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The Heat Is On! The Importance of Staying Warm

FAA Safety Briefing
Cleared for Takeoff
4 min readSep 2, 2022
Magazine department,

By Dr. Leo Hattrup, FAA Medical Officer

We are fortunate that for most of the time, staying warm is a matter just about comfort. We easily control it by how we dress and adjust the thermostat. Nonetheless, we operate in a narrow range of acceptable body temperatures; moving out of this range can imperil both our performance and even our survival. We will focus on a low body temperature (hypothermia) in this article. After all, winter is coming — and soon.

Humans are endothermic (commonly referred to as “warm-blooded”) meaning that we actively control our body temperature through metabolic processes. Regardless of the ambient temperature, we keep our body temperature between 97 and 99 degrees Fahrenheit or 36.6 to 37.2 centigrade (in adults). Like other mammals and birds, which are endothermic as well, we are able to function in a wide range of operating environments. In contrast, the body temperature of ectothermic (“cold-blooded”) animals such as insects, fish, amphibians, and reptiles reflects the surrounding environment; their advantage is that they need much less energy (food), pound for pound than endothermic species. However, there are limits to your body’s ability to deal with extremes before we become either too hot (hyperthermia) or too cold (hypothermia).

Photo of very cold human.

Trying to Turn up the Heat

We produce heat from metabolic processes and muscle activity. When this and the use of protective clothing is inadequate, you begin to feel cold and your body starts to generate more heat. As you know, if this is inadequate, you will shiver to generate additional heat followed by redirection of blood away from extremities in order to conserve heat for your vital organs. If allowed to progress, one can feel numbness or a “pins and needles” sensation in your fingers and toes. Your fine motor skills become degraded. There is a decline in judgement, memory, and thinking. Hypothermia also compromises your ability to recognize these impairments, so be alert for even minor changes. Warm up before you fly if needed. Obviously, even early symptoms of hypothermia are dangerous in an aviation environment.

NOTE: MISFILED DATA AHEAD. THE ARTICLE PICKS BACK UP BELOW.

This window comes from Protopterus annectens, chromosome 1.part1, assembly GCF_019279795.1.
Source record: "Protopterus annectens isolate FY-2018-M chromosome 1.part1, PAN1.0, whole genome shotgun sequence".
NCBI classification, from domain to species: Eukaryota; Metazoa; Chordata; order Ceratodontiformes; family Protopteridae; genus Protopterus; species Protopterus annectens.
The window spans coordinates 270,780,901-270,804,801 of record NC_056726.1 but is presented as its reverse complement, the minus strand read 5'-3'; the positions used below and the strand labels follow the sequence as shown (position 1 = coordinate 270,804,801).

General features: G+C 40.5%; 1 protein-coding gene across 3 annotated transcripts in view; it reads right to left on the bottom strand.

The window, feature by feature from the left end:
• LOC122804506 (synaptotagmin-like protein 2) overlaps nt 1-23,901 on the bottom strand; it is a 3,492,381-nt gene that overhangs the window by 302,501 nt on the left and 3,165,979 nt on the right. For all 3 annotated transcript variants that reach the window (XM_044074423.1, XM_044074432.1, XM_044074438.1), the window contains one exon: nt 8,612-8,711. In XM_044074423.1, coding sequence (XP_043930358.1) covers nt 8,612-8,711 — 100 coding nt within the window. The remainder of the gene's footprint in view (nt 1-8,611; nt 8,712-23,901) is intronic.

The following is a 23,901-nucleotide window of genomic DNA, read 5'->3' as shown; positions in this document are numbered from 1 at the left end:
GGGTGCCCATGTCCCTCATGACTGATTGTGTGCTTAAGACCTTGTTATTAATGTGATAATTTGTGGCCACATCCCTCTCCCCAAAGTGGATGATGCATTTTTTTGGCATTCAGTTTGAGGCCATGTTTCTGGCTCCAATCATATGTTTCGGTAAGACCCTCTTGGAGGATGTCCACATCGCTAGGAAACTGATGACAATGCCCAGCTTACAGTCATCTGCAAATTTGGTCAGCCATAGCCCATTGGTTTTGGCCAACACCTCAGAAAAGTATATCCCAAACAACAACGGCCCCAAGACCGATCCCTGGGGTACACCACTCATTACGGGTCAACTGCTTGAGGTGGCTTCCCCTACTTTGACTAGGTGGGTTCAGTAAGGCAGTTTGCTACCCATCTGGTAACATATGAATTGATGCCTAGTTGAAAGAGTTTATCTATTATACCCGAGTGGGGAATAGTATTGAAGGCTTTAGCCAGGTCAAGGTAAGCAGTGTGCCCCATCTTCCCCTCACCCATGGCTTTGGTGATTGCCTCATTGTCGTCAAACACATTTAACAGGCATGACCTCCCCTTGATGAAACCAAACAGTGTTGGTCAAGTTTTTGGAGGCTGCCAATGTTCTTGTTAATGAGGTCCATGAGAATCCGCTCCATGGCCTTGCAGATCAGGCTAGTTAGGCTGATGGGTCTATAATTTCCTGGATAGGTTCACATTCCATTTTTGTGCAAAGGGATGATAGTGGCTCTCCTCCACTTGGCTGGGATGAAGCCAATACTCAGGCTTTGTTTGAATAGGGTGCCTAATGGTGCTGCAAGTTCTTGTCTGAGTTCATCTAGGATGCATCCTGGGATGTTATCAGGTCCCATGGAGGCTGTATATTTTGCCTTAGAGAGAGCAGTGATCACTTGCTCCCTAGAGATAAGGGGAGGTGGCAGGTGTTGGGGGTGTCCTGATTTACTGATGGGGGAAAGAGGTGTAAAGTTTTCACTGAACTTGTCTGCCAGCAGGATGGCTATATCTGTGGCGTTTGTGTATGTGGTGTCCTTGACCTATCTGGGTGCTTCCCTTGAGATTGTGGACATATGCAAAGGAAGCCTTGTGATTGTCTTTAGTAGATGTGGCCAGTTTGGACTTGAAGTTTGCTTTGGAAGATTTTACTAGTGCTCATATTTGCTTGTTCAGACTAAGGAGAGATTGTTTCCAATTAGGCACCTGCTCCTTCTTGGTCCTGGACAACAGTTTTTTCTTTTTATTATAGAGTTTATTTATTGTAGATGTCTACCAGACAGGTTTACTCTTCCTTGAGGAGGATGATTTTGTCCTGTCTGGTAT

An Ounce of Prevention

Being prepared for cold is essential. Begin with preflight planning. Know what conditions to expect. What is the forecast? Are there any conditions that would exacerbate the effect of low temperatures (i.e., wind, snow, rain, etc.)? Consider your origin airport, route (terrain and elevation), and destination. Make sure that you perform an adequate preflight no matter how tempting it might be to rush and shorten or even skip this step. Dressing in layers enables you to adjust your insulation needs before, during, and after a flight. Outer gloves with separate liners provide both insulation for most of the pre-flight and dexterity when needed. Military style flight gloves also work well for short exposures to cold. Pre-heating the engine is common, but the cabin should also be preheated if possible. This is better for the avionics and it allows you to remain comfortable without wearing a heavy coat prior to cabin heat. Removing a jacket in a small GA aircraft is challenging at best and, at times, dangerous. Do not count on jumping right into the airplane as an adequate mitigation strategy against the cold.

During flight, do not let concern regarding carbon monoxide (CO) poisoning stop you from using cabin heat. The risk is low and further mitigated by using either panel-mounted or portable active CO detectors. Modern devices are affordable and effective at detecting this odorless and potentially deadly gas. Be sure to keep your aircraft maintained and carefully preflight the exhaust and heating system. While not all cracks are visible on preflight, many are visible on preflight inspection … if you look. Stay safe and fly warm!

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This article was originally published in the September/October 2022 issue of FAA Safety Briefing magazine.



FAA Safety Briefing
Cleared for Takeoff

Official FAA safety policy voice for general aviation. The magazine is part of the national FAA Safety Team (FAASTeam).